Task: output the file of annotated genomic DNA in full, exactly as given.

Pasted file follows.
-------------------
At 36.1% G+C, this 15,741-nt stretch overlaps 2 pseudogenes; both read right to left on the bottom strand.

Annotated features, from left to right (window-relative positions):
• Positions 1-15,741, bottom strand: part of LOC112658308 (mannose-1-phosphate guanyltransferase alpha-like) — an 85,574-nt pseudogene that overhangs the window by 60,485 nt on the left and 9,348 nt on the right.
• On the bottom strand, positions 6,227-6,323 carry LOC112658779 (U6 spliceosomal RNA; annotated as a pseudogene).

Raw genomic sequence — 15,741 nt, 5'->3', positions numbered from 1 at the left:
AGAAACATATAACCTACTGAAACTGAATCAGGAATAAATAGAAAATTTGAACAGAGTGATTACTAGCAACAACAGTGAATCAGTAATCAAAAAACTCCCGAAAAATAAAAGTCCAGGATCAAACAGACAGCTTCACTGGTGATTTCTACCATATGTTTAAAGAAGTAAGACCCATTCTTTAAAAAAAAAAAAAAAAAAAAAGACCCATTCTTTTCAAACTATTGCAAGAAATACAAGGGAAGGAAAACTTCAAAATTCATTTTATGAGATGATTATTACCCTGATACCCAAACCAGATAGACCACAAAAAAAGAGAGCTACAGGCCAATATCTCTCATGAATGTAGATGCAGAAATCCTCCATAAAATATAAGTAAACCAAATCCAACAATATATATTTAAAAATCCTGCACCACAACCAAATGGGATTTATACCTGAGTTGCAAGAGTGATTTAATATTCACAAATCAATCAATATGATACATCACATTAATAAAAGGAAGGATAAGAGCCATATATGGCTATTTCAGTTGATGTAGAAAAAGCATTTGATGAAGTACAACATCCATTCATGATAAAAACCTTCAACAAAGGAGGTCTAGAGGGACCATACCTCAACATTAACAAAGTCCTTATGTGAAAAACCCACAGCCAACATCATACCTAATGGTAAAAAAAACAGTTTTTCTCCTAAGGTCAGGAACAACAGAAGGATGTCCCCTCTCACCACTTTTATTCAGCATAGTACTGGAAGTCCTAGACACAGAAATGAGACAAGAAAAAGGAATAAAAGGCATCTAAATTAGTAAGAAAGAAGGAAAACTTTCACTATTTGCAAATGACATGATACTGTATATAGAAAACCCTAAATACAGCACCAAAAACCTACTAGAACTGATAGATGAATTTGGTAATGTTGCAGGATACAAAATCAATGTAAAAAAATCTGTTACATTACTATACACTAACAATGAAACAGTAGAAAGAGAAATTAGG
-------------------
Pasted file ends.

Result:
At 36.1% G+C, this 15,741-nt stretch overlaps 2 pseudogenes; both read right to left on the bottom strand.

Annotated features, from left to right (window-relative positions):
• Positions 1-15,741, bottom strand: part of LOC112658308 (mannose-1-phosphate guanyltransferase alpha-like) — an 85,574-nt pseudogene that overhangs the window by 60,485 nt on the left and 9,348 nt on the right.
• On the bottom strand, positions 6,227-6,323 carry LOC112658779 (U6 spliceosomal RNA; annotated as a pseudogene).

Raw genomic sequence — 15,741 nt, 5'->3', positions numbered from 1 at the left:
AGAAACATATAACCTACTGAAACTGAATCAGGAATAAATAGAAAATTTGAACAGAGTGATTACTAGCAACAACAGTGAATCAGTAATCAAAAAACTCCCGAAAAATAAAAGTCCAGGATCAAACAGACAGCTTCACTGGTGATTTCTACCATATGTTTAAAGAAGTAAGACCCATTCTTTAAAAAAAAAAAAAAAAAAAAAGACCCATTCTTTTCAAACTATTGCAAGAAATACAAGGGAAGGAAAACTTCAAAATTCATTTTATGAGATGATTATTACCCTGATACCCAAACCAGATAGACCACAAAAAAAGAGAGCTACAGGCCAATATCTCTCATGAATGTAGATGCAGAAATCCTCCATAAAATATAAGTAAACCAAATCCAACAATATATATTTAAAAATCCTGCACCACAACCAAATGGGATTTATACCTGAGTTGCAAGAGTGATTTAATATTCACAAATCAATCAATATGATACATCACATTAATAAAAGGAAGGATAAGAGCCATATATGGCTATTTCAGTTGATGTAGAAAAAGCATTTGATGAAGTACAACATCCATTCATGATAAAAACCTTCAACAAAGGAGGTCTAGAGGGACCATACCTCAACATTAACAAAGTCCTTATGTGAAAAACCCACAGCCAACATCATACCTAATGGTAAAAAAAACAGTTTTTCTCCTAAGGTCAGGAACAACAGAAGGATGTCCCCTCTCACCACTTTTATTCAGCATAGTACTGGAAGTCCTAGACACAGAAATGAGACAAGAAAAAGGAATAAAAGGCATCTAAATTAGTAAGAAAGAAGGAAAACTTTCACTATTTGCAAATGACATGATACTGTATATAGAAAACCCTAAATACAGCACCAAAAACCTACTAGAACTGATAGATGAATTTGGTAATGTTGCAGGATACAAAATCAATGTAAAAAAATCTGTTACATTACTATACACTAACAATGAAACAGTAGAAAGAGAAATTAGG